i have some mixed emotions right now. i have put a huge amount of time, money and energy into this new cab and i keep hitting "road blocks" with it everytime i look at it. i am able to work through them but it is starting to wear me down.

after splicing in the pieces to fit the cab to my D100 i noticed the steering column mount that is part of the cab was a little more in-board on the new cab as compared to the old cab. i pulled out my tape measure and sure enough - it is 2 FULL INCHES inboard. this was VERY discouraging. this made me want to stop and dry fit all the big parts on the frame. the steering column is off center in relation to the dash pod and the brake pedal now sits very close to the gas pedal.

i am going to have to modify the column mount and drill some holes in it to center the column. i will probably have to make some minor mods to the column bracket and straighten the brake pedal to get the proper gas/brake pedal alignments. this also brings to question the valve cover to master cylinder alignments that i will have to deal with later - at this point i don't think it will make much difference.

it was very exciting to see it come together - even if it is only temporary. this has me leaving the week of hard work on a high note - i am very proud of my welding/fabrication skills in getting this D300 cab to fit my frame rails. it is really nice to have solid metal to weld onto. i think everything will work out fine but it is no less discouraging to see all these little things when i really wanted something i could just bolt on and go.

maybe i am being too much of a perfectionist - i can't decide! i am sure all my negative feelings will subside when it is Black and Beautiful and i turn the key and go.

02-20-04 - time off - parts collecting

I have taken the past few weeks off from the truck to work on some fences and find another job. my day job has been going in a different direction and it was time for a change.

Terry Holcomb was kind enough to sell me the metal i need to modify the new cab to fit my D100 chassis. that will be in the next update.

In the meantime this update shows some of the interesting parts i have acquired over the years:
The first set of photos is of the HD gauges i have. there are three sets:
Foreground is from my D100 with the HP package (note the 6000 rpm tach and chrome trim rings)

Middle set is from a Custom Cab non-CSS truck with a 318 poly (note the 5000 rpm tach and chrome trim)
The Background set is from a regular cab utiline D200 with a 318 Poly (Note the 5000 rpm tach and plain silver -not chrome trim)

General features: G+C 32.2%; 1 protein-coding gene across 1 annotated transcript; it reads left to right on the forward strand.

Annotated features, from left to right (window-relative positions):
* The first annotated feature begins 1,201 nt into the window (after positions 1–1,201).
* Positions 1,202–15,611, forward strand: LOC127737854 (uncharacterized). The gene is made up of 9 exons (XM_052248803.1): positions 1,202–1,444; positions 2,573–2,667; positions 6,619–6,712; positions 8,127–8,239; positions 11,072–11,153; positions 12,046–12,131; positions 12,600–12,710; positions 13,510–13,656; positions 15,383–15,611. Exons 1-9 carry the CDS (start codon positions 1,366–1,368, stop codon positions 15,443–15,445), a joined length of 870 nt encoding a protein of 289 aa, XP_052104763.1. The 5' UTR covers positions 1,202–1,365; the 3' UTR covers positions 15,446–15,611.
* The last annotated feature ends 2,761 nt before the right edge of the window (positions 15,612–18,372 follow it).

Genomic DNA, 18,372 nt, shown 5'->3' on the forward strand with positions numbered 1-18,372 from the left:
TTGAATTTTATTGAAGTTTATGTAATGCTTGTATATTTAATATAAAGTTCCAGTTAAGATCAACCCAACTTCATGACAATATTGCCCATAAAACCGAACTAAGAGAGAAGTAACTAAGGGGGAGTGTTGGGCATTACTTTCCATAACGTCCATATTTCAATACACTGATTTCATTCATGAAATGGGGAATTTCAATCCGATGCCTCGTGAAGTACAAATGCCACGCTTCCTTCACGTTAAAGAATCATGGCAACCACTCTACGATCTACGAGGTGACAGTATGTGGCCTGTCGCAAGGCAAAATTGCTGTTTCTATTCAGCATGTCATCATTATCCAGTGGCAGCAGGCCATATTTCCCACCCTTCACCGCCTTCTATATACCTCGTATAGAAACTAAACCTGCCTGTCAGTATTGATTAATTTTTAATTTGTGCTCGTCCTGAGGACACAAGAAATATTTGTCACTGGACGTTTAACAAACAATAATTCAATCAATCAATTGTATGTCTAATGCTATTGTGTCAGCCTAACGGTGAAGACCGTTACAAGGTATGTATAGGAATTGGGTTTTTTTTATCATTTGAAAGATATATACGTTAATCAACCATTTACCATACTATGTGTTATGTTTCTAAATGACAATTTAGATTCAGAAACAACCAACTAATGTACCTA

Another pair of photos show a Holley Three Barrel carb. Very odd looking thing but lots of fun!
the blue van is something i saw in my travels

01-01-04 - frame repair - power steering hose layout Sorry for the month long delay in updates. i have been busy with both home improvements, my demanding day job, and the truck project.

I borrowed my friend Mike Nelson's car trailer and transported the frame to my parents on Dec 28th. I had a few problems towing with my 98 dakota so this left me with very little time for visiting with the family - i could not tow any faster than 60 mph and had to make a couple cool-off stops along the way so the trip took an extra hour each way. My dad was involved in an accident earlier in the month so he was still recovering from the shock - good to see he was ok.

I was able to use my dad's stick welder to repair the crack on the passenger side.

Before i drug the trailer down to St. Pete I borrowed some of Mike's time and he pressure washed the frame.

Even after a thorough pressure wash it is still very grimy (nearly 40 years of grime on that frame!). I started scrubbing it with a degreaser and a wire brush. In doing so I discovered two more cracks on the driver's side where an earlier crack was repaired.

To repair these complicated new cracks i decided that a good approach would be to make a couple of gussets out of angle iron and some flat stock. I made them in such a way that when welded with my mig the edges of the weld would still be in-board of any frame rail edges. this way i could minimize any stress risers and still add strength to the area. basically i tied the engine cross member to the bottom edge of the frame to spread the load out across the bottom. I think the big problem is the springs load the frame about a foot and a half on each side of the motor's cross members and those cross members contact the bottom edge with a small footprint and two rivet holes. the torque and weight of the big block motor sits right on the point where the frame bumpers have weakened a critical stress point of the frame. I am sure that this area will always be a problem so i will have to keep an eye on it.